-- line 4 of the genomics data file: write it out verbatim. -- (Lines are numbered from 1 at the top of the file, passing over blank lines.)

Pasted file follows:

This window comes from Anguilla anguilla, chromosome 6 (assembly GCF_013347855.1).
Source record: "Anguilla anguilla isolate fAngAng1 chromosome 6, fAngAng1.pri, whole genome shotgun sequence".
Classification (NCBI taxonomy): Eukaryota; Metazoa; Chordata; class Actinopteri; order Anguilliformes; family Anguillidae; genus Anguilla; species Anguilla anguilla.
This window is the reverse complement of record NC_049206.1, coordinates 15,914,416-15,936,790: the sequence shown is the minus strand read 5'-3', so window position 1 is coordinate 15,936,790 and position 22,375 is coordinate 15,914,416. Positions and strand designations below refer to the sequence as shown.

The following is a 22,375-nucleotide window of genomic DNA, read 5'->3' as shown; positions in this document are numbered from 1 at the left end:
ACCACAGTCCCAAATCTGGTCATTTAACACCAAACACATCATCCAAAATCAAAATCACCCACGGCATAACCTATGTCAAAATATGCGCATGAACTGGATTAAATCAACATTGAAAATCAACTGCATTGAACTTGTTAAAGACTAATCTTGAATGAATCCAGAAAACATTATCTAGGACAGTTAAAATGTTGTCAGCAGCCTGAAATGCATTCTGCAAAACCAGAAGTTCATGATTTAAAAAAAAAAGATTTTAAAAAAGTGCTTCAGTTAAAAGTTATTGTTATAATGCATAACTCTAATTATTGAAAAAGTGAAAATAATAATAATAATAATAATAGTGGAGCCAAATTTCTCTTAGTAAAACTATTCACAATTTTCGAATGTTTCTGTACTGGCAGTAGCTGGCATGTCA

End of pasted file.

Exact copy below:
This window is the reverse complement of record NC_049206.1, coordinates 15,914,416-15,936,790: the sequence shown is the minus strand read 5'-3', so window position 1 is coordinate 15,936,790 and position 22,375 is coordinate 15,914,416. Positions and strand designations below refer to the sequence as shown.